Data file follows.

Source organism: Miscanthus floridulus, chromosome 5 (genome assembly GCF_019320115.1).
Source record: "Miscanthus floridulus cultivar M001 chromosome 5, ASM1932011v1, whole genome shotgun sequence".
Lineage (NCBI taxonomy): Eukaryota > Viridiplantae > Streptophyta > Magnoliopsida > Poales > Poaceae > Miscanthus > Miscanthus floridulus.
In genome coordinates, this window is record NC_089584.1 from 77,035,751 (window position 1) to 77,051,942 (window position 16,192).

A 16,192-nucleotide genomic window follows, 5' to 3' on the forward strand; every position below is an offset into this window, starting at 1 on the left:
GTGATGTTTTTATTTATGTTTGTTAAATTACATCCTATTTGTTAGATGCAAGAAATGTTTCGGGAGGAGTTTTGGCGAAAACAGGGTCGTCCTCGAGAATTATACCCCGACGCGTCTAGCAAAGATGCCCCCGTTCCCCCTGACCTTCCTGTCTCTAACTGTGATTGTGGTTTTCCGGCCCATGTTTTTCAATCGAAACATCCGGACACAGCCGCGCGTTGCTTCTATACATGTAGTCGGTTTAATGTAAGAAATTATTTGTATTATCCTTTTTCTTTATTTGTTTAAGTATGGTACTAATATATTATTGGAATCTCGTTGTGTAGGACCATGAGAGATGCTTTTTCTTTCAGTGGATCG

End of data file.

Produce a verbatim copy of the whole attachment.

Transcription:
Source organism: Miscanthus floridulus, chromosome 5 (genome assembly GCF_019320115.1).
Source record: "Miscanthus floridulus cultivar M001 chromosome 5, ASM1932011v1, whole genome shotgun sequence".
Lineage (NCBI taxonomy): Eukaryota > Viridiplantae > Streptophyta > Magnoliopsida > Poales > Poaceae > Miscanthus > Miscanthus floridulus.
In genome coordinates, this window is record NC_089584.1 from 77,035,751 (window position 1) to 77,051,942 (window position 16,192).

A 16,192-nucleotide genomic window follows, 5' to 3' on the forward strand; every position below is an offset into this window, starting at 1 on the left:
GTGATGTTTTTATTTATGTTTGTTAAATTACATCCTATTTGTTAGATGCAAGAAATGTTTCGGGAGGAGTTTTGGCGAAAACAGGGTCGTCCTCGAGAATTATACCCCGACGCGTCTAGCAAAGATGCCCCCGTTCCCCCTGACCTTCCTGTCTCTAACTGTGATTGTGGTTTTCCGGCCCATGTTTTTCAATCGAAACATCCGGACACAGCCGCGCGTTGCTTCTATACATGTAGTCGGTTTAATGTAAGAAATTATTTGTATTATCCTTTTTCTTTATTTGTTTAAGTATGGTACTAATATATTATTGGAATCTCGTTGTGTAGGACCATGAGAGATGCTTTTTCTTTCAGTGGATCG